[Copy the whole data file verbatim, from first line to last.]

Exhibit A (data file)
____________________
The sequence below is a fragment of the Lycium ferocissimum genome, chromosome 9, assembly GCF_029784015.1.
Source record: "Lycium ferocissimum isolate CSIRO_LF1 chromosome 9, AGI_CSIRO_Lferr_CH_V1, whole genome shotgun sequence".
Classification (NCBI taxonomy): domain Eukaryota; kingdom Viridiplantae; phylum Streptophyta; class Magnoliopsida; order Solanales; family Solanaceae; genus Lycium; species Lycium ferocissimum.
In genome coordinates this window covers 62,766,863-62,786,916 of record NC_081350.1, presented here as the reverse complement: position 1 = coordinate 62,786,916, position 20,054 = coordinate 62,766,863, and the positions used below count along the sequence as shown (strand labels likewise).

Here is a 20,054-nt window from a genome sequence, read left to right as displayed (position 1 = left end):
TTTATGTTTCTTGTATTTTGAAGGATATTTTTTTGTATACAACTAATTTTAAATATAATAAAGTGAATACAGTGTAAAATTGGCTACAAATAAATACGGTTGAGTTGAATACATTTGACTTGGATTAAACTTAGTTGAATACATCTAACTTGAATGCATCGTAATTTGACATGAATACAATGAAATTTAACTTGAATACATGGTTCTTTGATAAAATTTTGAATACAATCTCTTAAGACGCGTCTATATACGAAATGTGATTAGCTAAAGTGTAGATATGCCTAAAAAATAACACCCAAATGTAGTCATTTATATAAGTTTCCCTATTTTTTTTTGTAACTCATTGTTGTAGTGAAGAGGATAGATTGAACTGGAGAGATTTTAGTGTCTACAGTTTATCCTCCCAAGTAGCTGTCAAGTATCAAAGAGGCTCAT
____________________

The sequence below is a fragment of the Lycium ferocissimum genome, chromosome 9, assembly GCF_029784015.1.
Source record: "Lycium ferocissimum isolate CSIRO_LF1 chromosome 9, AGI_CSIRO_Lferr_CH_V1, whole genome shotgun sequence".
Classification (NCBI taxonomy): domain Eukaryota; kingdom Viridiplantae; phylum Streptophyta; class Magnoliopsida; order Solanales; family Solanaceae; genus Lycium; species Lycium ferocissimum.
In genome coordinates this window covers 62,766,863-62,786,916 of record NC_081350.1, presented here as the reverse complement: position 1 = coordinate 62,786,916, position 20,054 = coordinate 62,766,863, and the positions used below count along the sequence as shown (strand labels likewise).

Here is a 20,054-nt window from a genome sequence, read left to right as displayed (position 1 = left end):
TTTATGTTTCTTGTATTTTGAAGGATATTTTTTTGTATACAACTAATTTTAAATATAATAAAGTGAATACAGTGTAAAATTGGCTACAAATAAATACGGTTGAGTTGAATACATTTGACTTGGATTAAACTTAGTTGAATACATCTAACTTGAATGCATCGTAATTTGACATGAATACAATGAAATTTAACTTGAATACATGGTTCTTTGATAAAATTTTGAATACAATCTCTTAAGACGCGTCTATATACGAAATGTGATTAGCTAAAGTGTAGATATGCCTAAAAAATAACACCCAAATGTAGTCATTTATATAAGTTTCCCTATTTTTTTTTGTAACTCATTGTTGTAGTGAAGAGGATAGATTGAACTGGAGAGATTTTAGTGTCTACAGTTTATCCTCCCAAGTAGCTGTCAAGTATCAAAGAGGCTCAT